Adobe Creek Lodge Story

I. An old and distinguished San Francisco family name is Haas, associated with the clothing firm begun by Levi Strauss, who patented denim jeans reinforced with copper rivets. I mention this family in passing and only because of another San Franciscan named Haas, who may or may not have been related. In 1934 Milton Haas was vice-president of the San Francisco firm of Consolidated Chemicals, 405 Montgomery Street. It was the Great Depression, but Consolidated must have managed not just to survive but to do well, as that year Milton Haas bought 35 acres just off Moody Road in what is now Los Altos Hills.

Wanting to develop the property as a luxurious country retreat, Haas engaged prominent San Francisco architects Albert Farr and J. Francis Ward to design a 17-room English-style manor. It would cost $250,000, an immense sum then. (A Tudor-style house by Farr and Ward stands in San Francisco today, 2940 Lake Street. They also remodeled and added to Aetna Springs Resort in St. Helena, California.) Haas had the grounds landscaped with Norwegian blue spruce, Italian cypress, magnolias, and other rare and famous trees and flowers. Besides the mansion, Haas built outbuildings and accommodations for servants, 27 of them, and for maintenance and gardening personnel. The resulting property was one of the most finest on the San Francisco Peninsula, where such estates sprouted after the Gold Rush as huge fortunes were made; and lost.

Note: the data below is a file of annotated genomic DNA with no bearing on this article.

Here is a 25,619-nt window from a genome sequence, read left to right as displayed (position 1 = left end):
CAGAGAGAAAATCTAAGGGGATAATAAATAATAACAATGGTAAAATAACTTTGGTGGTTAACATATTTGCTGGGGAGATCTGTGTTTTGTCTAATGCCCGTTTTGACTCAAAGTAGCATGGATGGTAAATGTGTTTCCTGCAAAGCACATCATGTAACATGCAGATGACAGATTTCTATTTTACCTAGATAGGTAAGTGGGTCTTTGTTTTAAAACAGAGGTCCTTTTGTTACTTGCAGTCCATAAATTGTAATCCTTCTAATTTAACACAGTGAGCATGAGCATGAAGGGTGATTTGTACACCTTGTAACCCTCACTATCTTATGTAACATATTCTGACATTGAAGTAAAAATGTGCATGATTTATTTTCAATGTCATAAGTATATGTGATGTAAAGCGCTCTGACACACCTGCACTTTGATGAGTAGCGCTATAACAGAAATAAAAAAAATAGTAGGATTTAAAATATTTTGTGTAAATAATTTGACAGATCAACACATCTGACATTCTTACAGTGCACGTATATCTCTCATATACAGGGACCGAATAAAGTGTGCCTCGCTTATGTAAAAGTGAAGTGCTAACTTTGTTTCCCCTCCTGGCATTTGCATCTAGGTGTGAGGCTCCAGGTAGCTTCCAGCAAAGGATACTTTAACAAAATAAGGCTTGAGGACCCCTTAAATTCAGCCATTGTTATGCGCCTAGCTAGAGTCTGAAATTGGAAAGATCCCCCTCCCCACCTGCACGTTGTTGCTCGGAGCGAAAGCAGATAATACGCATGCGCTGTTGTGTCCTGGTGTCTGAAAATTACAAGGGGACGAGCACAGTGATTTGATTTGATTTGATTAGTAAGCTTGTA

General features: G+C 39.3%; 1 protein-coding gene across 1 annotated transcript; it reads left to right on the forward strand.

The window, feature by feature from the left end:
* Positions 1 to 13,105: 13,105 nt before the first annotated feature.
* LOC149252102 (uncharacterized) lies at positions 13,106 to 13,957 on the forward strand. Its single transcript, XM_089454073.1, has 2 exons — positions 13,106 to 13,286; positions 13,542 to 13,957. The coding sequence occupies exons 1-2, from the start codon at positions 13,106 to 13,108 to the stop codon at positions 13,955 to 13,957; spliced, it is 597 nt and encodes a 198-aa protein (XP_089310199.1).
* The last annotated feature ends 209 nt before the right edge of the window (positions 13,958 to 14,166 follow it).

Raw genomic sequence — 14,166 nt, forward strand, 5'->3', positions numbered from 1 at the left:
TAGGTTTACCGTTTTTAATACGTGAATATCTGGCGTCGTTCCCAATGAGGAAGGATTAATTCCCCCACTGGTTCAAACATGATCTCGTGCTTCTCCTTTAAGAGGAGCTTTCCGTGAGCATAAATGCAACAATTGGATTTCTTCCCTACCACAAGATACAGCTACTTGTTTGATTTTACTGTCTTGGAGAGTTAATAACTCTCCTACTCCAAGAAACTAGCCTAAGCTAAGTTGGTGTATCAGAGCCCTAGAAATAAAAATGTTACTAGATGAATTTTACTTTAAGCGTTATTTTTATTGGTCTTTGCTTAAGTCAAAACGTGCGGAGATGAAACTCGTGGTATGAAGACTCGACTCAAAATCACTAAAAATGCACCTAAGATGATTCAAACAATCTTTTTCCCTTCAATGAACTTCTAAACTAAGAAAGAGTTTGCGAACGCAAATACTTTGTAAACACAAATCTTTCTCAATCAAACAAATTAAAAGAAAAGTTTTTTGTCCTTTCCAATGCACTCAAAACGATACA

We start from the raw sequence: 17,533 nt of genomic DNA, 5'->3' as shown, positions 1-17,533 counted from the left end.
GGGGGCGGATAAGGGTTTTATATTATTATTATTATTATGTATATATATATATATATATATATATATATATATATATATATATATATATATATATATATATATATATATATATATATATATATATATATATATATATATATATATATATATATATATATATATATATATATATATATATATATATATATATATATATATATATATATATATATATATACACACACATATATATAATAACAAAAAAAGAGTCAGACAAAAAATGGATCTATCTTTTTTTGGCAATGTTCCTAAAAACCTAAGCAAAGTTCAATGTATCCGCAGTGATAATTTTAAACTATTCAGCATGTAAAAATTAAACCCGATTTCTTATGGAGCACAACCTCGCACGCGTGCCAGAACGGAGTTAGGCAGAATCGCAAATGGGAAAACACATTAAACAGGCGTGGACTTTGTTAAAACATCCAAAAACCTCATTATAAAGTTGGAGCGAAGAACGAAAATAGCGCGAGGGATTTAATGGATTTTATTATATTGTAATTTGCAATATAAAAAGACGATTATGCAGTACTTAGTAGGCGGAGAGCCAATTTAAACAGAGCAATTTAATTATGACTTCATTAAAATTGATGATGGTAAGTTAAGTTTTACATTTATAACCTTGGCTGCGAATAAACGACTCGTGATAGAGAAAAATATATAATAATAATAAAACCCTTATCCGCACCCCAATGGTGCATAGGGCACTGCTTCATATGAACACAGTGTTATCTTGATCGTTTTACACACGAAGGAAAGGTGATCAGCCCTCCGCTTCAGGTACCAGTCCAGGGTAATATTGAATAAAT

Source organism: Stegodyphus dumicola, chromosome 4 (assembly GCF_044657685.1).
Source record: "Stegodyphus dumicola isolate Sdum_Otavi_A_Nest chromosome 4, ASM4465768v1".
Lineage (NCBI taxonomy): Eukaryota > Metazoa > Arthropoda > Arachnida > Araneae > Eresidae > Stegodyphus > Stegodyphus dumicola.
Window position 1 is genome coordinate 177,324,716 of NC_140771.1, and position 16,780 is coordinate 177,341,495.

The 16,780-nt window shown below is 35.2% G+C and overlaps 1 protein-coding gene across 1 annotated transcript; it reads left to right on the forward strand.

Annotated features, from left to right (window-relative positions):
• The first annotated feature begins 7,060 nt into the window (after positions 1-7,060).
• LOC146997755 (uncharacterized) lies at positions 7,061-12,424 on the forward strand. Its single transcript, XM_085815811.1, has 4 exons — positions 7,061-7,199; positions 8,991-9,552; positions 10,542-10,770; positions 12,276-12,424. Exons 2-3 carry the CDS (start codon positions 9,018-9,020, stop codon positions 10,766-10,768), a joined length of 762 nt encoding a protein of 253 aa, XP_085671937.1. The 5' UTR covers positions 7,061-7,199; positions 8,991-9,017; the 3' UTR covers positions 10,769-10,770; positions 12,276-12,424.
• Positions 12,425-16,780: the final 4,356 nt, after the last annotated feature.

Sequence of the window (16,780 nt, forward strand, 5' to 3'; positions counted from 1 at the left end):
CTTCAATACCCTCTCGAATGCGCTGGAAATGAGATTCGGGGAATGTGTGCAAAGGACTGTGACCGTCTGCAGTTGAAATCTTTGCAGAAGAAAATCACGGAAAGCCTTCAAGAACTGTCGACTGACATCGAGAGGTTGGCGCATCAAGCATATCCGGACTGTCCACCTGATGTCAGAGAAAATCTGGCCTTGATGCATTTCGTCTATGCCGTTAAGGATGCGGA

II. Milton Haas had his estate just ten years. In 1945 he sold it to another San Franciscan, Henry Waxman, who owned bakeries on Chestnut Street in Cow Hollow and Geary Boulevard in the outer Richmond District. Waxman expanded Adobe Creek Lodge, purchasing 28 surrounding acres. More critically, he developed its commercial usage. He opened the grounds as a swimming club, which was so popular that he added a second swimming pool, and added a supper club accommodating 500 patrons.

A neighboring enterprise, picnic grounds called Shangri-la, was purchased by one Mario Gemello, who leased it to Waxman with an option to buy. Adobe Creek Lodge grew to 100 acres. It had parking space for two thousand cars, barbecue facilities, an 80-foot bar, and two outdoor dance pavilions. Some of most famous names of the Big Band era played at Adobe Creek: Ray Anthony, Harry James, Jimmy Dorsey, and Anson Weeks, among others. Another recreation was gambling: roulette wheels, blackjack, and dice.

III. Like Haas's, Waxman's Adobe Creek tenure was just 10 years. In 1955, suffering health problems exacerbated by overwork, Waxman sold Adobe Creek Lodge to still another San Francisco businessman, restaurateur Frank Martinelli Sr. Martinelli, being Italian, was naturally from North Beach, and was co-owner of the Bal Tabarin Restaurant on Columbus Avenue.